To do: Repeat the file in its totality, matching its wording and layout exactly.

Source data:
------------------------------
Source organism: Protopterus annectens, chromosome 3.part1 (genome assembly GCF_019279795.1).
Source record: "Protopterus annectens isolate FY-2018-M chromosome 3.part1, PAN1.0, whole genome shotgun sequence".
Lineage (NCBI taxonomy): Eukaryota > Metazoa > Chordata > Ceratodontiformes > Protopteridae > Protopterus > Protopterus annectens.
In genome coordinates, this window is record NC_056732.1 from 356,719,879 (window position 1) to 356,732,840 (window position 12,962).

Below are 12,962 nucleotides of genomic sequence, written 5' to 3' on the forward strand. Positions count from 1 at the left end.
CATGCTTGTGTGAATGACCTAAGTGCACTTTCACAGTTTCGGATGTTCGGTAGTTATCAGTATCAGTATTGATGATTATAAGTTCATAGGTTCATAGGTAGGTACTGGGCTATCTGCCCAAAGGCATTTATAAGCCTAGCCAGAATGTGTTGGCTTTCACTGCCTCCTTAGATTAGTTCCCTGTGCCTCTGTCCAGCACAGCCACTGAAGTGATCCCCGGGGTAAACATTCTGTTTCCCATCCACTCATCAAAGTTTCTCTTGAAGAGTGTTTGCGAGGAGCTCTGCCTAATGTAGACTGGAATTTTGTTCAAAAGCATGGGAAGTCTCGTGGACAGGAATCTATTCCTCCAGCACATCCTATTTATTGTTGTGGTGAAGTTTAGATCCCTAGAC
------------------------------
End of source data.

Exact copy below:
Source organism: Protopterus annectens, chromosome 3.part1 (genome assembly GCF_019279795.1).
Source record: "Protopterus annectens isolate FY-2018-M chromosome 3.part1, PAN1.0, whole genome shotgun sequence".
Lineage (NCBI taxonomy): Eukaryota > Metazoa > Chordata > Ceratodontiformes > Protopteridae > Protopterus > Protopterus annectens.
In genome coordinates, this window is record NC_056732.1 from 356,719,879 (window position 1) to 356,732,840 (window position 12,962).

Below are 12,962 nucleotides of genomic sequence, written 5' to 3' on the forward strand. Positions count from 1 at the left end.
CATGCTTGTGTGAATGACCTAAGTGCACTTTCACAGTTTCGGATGTTCGGTAGTTATCAGTATCAGTATTGATGATTATAAGTTCATAGGTTCATAGGTAGGTACTGGGCTATCTGCCCAAAGGCATTTATAAGCCTAGCCAGAATGTGTTGGCTTTCACTGCCTCCTTAGATTAGTTCCCTGTGCCTCTGTCCAGCACAGCCACTGAAGTGATCCCCGGGGTAAACATTCTGTTTCCCATCCACTCATCAAAGTTTCTCTTGAAGAGTGTTTGCGAGGAGCTCTGCCTAATGTAGACTGGAATTTTGTTCAAAAGCATGGGAAGTCTCGTGGACAGGAATCTATTCCTCCAGCACATCCTATTTATTGTTGTGGTGAAGTTTAGATCCCTAGAC